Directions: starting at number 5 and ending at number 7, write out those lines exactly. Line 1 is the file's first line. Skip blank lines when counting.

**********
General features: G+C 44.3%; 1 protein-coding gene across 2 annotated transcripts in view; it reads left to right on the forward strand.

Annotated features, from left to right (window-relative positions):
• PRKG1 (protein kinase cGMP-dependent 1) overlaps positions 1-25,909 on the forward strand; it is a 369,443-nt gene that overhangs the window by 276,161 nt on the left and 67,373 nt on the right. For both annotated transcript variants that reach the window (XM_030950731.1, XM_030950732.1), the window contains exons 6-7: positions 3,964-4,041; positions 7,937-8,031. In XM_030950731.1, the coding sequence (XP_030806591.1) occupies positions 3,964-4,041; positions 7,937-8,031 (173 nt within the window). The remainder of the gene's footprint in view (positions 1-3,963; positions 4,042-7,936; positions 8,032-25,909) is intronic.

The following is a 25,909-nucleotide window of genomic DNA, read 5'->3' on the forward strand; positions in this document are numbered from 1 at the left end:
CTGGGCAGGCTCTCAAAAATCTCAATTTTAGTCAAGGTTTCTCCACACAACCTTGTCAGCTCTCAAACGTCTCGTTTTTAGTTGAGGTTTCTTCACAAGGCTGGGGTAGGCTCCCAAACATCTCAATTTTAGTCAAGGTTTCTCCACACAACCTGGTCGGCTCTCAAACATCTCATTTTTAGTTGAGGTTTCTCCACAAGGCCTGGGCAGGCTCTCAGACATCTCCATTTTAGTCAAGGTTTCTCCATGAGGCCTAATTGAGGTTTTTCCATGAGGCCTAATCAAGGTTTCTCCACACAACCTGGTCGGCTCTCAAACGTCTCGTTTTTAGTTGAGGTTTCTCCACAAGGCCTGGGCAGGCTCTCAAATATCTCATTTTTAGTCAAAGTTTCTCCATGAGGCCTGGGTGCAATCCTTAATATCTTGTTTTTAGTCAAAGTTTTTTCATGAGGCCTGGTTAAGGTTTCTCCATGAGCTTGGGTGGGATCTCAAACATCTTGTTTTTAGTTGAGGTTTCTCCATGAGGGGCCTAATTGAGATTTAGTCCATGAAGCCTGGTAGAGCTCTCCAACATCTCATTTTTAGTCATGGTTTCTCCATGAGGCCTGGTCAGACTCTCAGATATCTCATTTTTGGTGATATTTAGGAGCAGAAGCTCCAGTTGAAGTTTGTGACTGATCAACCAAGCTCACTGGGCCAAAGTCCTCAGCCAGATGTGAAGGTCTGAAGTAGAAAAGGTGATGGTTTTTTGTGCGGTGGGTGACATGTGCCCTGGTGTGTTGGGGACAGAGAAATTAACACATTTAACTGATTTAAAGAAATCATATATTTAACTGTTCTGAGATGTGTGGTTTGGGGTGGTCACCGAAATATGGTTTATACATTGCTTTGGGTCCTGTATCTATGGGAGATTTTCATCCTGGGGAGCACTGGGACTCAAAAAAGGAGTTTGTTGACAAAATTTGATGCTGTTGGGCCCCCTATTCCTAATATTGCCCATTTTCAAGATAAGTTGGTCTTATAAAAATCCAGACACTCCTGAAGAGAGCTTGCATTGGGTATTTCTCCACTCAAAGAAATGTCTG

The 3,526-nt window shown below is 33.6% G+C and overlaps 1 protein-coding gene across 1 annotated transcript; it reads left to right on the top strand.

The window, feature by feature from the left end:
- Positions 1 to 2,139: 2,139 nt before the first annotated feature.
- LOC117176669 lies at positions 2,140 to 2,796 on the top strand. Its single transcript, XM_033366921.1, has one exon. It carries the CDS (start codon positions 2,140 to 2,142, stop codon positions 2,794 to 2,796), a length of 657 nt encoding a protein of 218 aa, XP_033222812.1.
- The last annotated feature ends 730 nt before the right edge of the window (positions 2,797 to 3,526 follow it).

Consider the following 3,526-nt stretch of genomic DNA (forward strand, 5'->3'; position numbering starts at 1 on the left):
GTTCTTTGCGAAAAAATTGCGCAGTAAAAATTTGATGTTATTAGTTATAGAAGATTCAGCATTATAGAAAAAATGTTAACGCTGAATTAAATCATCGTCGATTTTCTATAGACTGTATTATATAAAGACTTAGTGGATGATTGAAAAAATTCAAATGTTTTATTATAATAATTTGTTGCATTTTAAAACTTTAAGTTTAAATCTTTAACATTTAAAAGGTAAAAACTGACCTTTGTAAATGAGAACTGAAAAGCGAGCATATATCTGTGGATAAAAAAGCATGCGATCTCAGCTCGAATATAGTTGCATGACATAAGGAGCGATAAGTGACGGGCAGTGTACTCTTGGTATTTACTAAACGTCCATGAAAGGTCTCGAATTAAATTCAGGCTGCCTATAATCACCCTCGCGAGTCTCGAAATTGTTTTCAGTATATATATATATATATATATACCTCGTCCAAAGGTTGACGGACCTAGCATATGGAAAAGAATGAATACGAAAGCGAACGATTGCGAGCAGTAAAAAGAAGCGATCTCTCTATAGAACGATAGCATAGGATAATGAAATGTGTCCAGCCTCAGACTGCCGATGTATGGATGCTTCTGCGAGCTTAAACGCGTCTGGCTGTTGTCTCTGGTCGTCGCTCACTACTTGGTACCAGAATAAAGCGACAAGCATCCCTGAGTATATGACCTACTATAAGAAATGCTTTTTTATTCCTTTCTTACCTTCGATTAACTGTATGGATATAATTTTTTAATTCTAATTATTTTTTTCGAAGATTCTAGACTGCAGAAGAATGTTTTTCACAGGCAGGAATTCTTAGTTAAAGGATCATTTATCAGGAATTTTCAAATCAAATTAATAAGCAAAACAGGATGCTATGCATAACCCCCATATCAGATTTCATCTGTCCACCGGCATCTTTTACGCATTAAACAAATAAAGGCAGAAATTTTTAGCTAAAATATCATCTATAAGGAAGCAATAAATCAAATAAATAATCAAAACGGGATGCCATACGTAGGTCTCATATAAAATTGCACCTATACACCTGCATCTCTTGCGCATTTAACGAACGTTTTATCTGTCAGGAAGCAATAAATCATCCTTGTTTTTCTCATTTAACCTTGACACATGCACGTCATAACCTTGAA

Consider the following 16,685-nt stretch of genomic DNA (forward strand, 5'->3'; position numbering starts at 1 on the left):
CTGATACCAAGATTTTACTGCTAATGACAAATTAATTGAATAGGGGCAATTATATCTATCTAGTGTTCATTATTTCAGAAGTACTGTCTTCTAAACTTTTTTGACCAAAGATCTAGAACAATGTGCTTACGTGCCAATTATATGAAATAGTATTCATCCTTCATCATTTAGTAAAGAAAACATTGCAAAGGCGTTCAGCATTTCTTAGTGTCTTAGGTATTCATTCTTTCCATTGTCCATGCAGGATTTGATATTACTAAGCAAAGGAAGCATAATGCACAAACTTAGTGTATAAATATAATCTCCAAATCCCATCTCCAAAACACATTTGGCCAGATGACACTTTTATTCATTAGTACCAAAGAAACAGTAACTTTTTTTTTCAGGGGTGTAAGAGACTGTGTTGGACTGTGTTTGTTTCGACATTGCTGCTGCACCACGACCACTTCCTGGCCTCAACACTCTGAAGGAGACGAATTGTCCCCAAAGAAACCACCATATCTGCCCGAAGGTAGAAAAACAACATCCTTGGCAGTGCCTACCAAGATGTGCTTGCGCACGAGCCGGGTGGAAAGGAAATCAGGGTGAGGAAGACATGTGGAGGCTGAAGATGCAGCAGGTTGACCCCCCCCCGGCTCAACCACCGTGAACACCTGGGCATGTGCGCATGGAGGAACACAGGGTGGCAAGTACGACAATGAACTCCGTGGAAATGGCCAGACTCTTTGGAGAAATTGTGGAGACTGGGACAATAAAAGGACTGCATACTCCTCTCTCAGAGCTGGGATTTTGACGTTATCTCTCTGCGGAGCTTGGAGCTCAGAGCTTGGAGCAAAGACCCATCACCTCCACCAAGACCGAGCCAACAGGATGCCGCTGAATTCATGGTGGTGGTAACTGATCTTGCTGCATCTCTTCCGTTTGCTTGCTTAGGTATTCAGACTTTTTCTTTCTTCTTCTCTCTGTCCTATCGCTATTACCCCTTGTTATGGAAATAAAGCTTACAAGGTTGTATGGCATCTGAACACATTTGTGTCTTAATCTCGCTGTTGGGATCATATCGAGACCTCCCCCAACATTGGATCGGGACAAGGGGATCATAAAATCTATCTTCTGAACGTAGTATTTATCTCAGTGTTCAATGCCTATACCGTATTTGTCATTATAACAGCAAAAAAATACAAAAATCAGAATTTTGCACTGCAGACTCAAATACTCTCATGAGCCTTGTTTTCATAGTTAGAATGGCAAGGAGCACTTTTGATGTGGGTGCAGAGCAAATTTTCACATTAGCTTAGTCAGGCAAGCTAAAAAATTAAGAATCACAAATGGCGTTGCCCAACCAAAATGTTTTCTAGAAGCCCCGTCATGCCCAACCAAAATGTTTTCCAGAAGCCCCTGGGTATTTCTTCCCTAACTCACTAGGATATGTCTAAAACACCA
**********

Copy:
CTGGGCAGGCTCTCAAAAATCTCAATTTTAGTCAAGGTTTCTCCACACAACCTTGTCAGCTCTCAAACGTCTCGTTTTTAGTTGAGGTTTCTTCACAAGGCTGGGGTAGGCTCCCAAACATCTCAATTTTAGTCAAGGTTTCTCCACACAACCTGGTCGGCTCTCAAACATCTCATTTTTAGTTGAGGTTTCTCCACAAGGCCTGGGCAGGCTCTCAGACATCTCCATTTTAGTCAAGGTTTCTCCATGAGGCCTAATTGAGGTTTTTCCATGAGGCCTAATCAAGGTTTCTCCACACAACCTGGTCGGCTCTCAAACGTCTCGTTTTTAGTTGAGGTTTCTCCACAAGGCCTGGGCAGGCTCTCAAATATCTCATTTTTAGTCAAAGTTTCTCCATGAGGCCTGGGTGCAATCCTTAATATCTTGTTTTTAGTCAAAGTTTTTTCATGAGGCCTGGTTAAGGTTTCTCCATGAGCTTGGGTGGGATCTCAAACATCTTGTTTTTAGTTGAGGTTTCTCCATGAGGGGCCTAATTGAGATTTAGTCCATGAAGCCTGGTAGAGCTCTCCAACATCTCATTTTTAGTCATGGTTTCTCCATGAGGCCTGGTCAGACTCTCAGATATCTCATTTTTGGTGATATTTAGGAGCAGAAGCTCCAGTTGAAGTTTGTGACTGATCAACCAAGCTCACTGGGCCAAAGTCCTCAGCCAGATGTGAAGGTCTGAAGTAGAAAAGGTGATGGTTTTTTGTGCGGTGGGTGACATGTGCCCTGGTGTGTTGGGGACAGAGAAATTAACACATTTAACTGATTTAAAGAAATCATATATTTAACTGTTCTGAGATGTGTGGTTTGGGGTGGTCACCGAAATATGGTTTATACATTGCTTTGGGTCCTGTATCTATGGGAGATTTTCATCCTGGGGAGCACTGGGACTCAAAAAAGGAGTTTGTTGACAAAATTTGATGCTGTTGGGCCCCCTATTCCTAATATTGCCCATTTTCAAGATAAGTTGGTCTTATAAAAATCCAGACACTCCTGAAGAGAGCTTGCATTGGGTATTTCTCCACTCAAAGAAATGTCTG

The 3,526-nt window shown below is 33.6% G+C and overlaps 1 protein-coding gene across 1 annotated transcript; it reads left to right on the top strand.

The window, feature by feature from the left end: